The world’s biggest pork company has deployed 29 banks to market its up to US$5.3 billion Hong Kong initial public offering (IPO) in the hopes of getting a better price for its shares in a volatile market. However, instead of creating a buzz, the underwriters are creating confusion.
China’s WH Group Ltd (萬洲國際) is pricing its shares this week as it raises funds to help repay loans taken to finance its US$4.9 billion acquisition of US-based Smithfield Foods Inc last year.
WH Group is looking to price its shares between HK$8.00 and HK$11.25 each. The unusually wide indicative range reflects the uncertain outlook for a market that has fluttered between plus 7 percent and minus 7 percent so far this year.
To pull in as many investors as possible, WH Group has dispatched a record number of underwriters, but that strategy appears to be creating an unintended effect. There are just too many bankers offering varying degrees and depth of advice, some fund managers say.
“I am getting calls from different banks for the same deal,” said a Hong Kong-based hedge fund manager, who declined to be identified to avoid jeopardizing his relationship with the bookrunners. “Do I place my order with one of you guys or eight of you guys? That’s one of the reasons why I also haven’t really placed an order. I am not sure what to do here.”
Issuers sometimes pick large underwriting teams because they have had longstanding business with certain lenders or they are rewarding banks for past deals.
The syndicate of banks that lent WH Group — previously known as Shuanghui International Holdings (雙匯國際) — US$4 billion to secure its acquisition of Smithfield Foods included Credit Agricole, DBS, Natixis, Standard Chartered and Rabobank. The five banks were hired as bookrunners of WH Group’s IPO.
WH Group has received the backing of many financial institutions in its business, and the resources of those banks and their continued support would contribute to the success of its IPO, the group said in a reply to an e-mail seeking comment on why it had hired 29 bookrunners.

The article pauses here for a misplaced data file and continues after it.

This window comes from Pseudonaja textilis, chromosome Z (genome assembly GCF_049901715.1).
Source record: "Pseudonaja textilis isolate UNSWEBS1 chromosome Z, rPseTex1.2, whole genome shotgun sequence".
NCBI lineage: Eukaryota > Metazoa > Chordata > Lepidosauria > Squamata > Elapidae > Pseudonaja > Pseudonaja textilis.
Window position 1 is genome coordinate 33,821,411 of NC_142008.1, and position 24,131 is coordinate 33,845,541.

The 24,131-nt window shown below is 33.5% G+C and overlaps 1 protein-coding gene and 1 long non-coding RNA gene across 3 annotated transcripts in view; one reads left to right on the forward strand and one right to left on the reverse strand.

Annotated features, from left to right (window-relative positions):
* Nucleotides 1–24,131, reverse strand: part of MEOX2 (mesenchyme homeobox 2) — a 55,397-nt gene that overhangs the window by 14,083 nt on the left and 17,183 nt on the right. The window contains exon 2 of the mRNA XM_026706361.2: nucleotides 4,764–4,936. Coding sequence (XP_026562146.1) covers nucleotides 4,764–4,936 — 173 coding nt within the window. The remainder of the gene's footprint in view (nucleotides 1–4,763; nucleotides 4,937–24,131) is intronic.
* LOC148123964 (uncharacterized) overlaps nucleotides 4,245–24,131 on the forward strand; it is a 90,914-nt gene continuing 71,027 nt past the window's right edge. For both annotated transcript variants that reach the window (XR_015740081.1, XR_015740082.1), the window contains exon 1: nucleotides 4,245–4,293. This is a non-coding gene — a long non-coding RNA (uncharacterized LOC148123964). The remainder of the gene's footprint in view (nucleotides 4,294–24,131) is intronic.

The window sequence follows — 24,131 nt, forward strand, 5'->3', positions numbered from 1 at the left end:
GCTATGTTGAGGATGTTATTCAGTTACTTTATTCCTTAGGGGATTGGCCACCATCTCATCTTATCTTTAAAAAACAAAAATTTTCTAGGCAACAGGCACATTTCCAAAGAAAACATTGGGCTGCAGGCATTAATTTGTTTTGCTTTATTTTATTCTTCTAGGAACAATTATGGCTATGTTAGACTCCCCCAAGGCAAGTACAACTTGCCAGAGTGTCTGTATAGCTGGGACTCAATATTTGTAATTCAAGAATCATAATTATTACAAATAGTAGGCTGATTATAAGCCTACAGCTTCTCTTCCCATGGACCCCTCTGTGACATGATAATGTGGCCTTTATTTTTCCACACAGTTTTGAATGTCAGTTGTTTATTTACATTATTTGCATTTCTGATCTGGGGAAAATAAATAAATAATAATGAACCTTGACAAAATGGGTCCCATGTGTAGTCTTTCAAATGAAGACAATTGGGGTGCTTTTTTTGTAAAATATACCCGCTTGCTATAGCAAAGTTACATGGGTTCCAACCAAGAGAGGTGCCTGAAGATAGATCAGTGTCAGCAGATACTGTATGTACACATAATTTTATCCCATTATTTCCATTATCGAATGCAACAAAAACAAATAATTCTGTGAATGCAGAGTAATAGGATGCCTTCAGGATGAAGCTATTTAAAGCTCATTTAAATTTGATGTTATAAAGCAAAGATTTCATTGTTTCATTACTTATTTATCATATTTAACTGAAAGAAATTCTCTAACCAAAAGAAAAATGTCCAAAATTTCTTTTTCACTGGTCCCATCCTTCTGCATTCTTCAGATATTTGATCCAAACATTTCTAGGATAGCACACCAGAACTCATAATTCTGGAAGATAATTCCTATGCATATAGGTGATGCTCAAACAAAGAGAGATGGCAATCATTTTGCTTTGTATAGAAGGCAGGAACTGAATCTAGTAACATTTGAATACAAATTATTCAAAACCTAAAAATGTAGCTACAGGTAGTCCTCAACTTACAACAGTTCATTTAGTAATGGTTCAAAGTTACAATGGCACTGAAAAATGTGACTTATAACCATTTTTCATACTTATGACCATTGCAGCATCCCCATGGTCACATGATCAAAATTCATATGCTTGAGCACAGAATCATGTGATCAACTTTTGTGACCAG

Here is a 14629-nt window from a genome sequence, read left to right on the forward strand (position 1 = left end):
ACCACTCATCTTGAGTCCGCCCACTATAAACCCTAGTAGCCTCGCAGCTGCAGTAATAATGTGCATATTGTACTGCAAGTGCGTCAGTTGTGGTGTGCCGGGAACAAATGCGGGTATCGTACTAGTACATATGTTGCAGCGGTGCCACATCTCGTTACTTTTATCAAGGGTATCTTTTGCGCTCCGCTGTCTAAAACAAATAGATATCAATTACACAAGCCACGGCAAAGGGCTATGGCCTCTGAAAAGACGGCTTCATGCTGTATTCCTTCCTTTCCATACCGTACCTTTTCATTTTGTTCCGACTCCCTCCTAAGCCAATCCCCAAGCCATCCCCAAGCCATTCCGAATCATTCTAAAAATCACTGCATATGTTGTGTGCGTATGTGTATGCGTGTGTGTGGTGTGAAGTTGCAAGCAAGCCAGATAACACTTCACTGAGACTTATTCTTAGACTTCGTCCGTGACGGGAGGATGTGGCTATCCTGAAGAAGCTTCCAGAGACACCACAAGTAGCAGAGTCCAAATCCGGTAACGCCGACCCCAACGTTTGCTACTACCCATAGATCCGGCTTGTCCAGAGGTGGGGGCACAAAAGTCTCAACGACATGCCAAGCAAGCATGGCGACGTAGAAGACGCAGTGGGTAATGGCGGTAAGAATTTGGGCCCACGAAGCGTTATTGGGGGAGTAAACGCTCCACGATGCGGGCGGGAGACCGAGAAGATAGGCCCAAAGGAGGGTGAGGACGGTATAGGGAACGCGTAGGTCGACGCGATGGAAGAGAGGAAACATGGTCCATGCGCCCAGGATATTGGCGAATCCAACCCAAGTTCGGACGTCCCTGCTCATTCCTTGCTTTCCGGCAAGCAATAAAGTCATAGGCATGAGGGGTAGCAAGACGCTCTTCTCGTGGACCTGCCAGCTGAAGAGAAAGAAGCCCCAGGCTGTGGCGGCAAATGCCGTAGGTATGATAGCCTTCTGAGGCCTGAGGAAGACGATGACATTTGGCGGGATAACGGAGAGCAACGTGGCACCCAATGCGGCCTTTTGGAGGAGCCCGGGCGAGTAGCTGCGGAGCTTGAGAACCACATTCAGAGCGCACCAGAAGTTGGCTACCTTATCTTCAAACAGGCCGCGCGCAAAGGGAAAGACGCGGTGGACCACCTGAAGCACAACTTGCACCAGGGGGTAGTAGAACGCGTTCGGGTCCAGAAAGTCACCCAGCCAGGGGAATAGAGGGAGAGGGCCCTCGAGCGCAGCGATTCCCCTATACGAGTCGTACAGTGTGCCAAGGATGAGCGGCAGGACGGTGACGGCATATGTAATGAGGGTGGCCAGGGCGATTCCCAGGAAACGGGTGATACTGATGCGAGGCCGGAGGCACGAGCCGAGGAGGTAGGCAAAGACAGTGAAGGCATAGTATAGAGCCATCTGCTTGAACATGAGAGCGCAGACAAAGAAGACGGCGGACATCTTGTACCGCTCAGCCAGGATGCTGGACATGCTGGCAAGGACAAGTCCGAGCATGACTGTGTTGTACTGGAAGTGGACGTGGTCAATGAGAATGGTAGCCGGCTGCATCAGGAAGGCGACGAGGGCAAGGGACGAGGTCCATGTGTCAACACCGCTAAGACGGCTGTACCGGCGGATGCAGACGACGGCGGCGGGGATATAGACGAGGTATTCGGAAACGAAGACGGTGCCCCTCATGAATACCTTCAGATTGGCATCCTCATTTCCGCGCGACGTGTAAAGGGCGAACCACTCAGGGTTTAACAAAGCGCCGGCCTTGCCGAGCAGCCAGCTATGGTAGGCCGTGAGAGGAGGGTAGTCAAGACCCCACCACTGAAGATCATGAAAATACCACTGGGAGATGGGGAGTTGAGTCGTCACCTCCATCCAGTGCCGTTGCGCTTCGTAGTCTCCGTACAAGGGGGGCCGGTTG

Large underwriting teams can increase the chances of success by reaching out to a wider palette of investors, but that strategy turns ineffective when banks try to outdo one another. The WH Group bookrunners stand to get nearly US$80 million in fees in total — but split many ways.
“The level of advice and the distractions are apparent in this transaction,” one banker involved in the WH Group IPO said. “The company would have gotten a better price with a smaller group, with more control of the message, over marketing of the deal.”
WH Group tried to avoid potential confusion and conflict among bookrunners by naming just four banks — BOC International (中銀國際), Goldman Sachs Group, Morgan Stanley and UBS — as “active” bookrunners, putting them in charge of the book — a rare move in Asian IPOs, sources said.
A group of 12 banks that wrote research on WH Group were given the green light to call potential investors and market the IPO, while the rest “were told to sit quietly and not even pick up the phone,” according to one banker involved in the IPO, who was not authorized to speak publicly on the matter.
Some banks apparently did not heed the company’s advice on staying put.
“It really irritates the investor base and makes them not want to do the deal because in some cases there are just too many people bugging them,” another banker involved in the deal said.